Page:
Sim-Based GA Flight Training Experiment Begins

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Can extensive use of simulators really reduce training times and costs? Redbird Flight Simulations and King Schools hope to prove it can with the opening of Redbird Skyport. In a podcast interview, Jerry Gregoire, president of Redbird, said the FBO and flight school is also a laboratory to test a new curriculum from King Schools that teaches everything in the simulator first. Once mastered in the sim, the student performs the lesson in the real airplane. The payoff, according to Gregoire, is a new private certificate in three weeks for a fixed cost of $9,500. Instrument and commercial certificates will be offered for the same price.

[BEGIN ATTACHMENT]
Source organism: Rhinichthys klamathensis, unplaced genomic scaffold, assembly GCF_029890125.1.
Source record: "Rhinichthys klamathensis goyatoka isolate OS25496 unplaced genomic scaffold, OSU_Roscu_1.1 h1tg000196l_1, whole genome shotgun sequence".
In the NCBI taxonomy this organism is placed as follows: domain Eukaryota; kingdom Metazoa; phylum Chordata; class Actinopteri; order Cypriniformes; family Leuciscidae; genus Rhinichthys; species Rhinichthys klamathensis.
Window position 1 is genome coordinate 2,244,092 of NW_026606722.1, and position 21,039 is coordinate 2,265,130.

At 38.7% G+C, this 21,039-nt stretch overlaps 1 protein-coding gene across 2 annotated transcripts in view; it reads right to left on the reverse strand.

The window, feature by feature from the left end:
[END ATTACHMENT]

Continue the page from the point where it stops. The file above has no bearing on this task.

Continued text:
Part of the deal is unlimited practice time in the simulator along with automated lessons. The King program will show a video -- privately to the student on the simulator screen -- of the maneuver to fly. Then the sim puts the student in exactly the same situation and grades the performance when the student is done. John King says this program's flexibility means a student will always be able to have some lesson, even if the real weather prevents a non-virtual flight. "We have all these programs to bring people into flight training," says King. "We pour them into this bucket of flight training and we find 80 percent of them drop out. I think we're going to see a big change in the drop out rate. If you lose 80 percent, you can't put enough people into the bucket to keep it full." Groups such as GAMA, Avemco, Cessna, NAFI and AOPA are all partnering in the effort and will feed their own experiments into the lab. "There is a free flow of ideas coming in and a free flow of data coming out. All the secrets that we learn will be available to everybody in the industry," says Gregoire.

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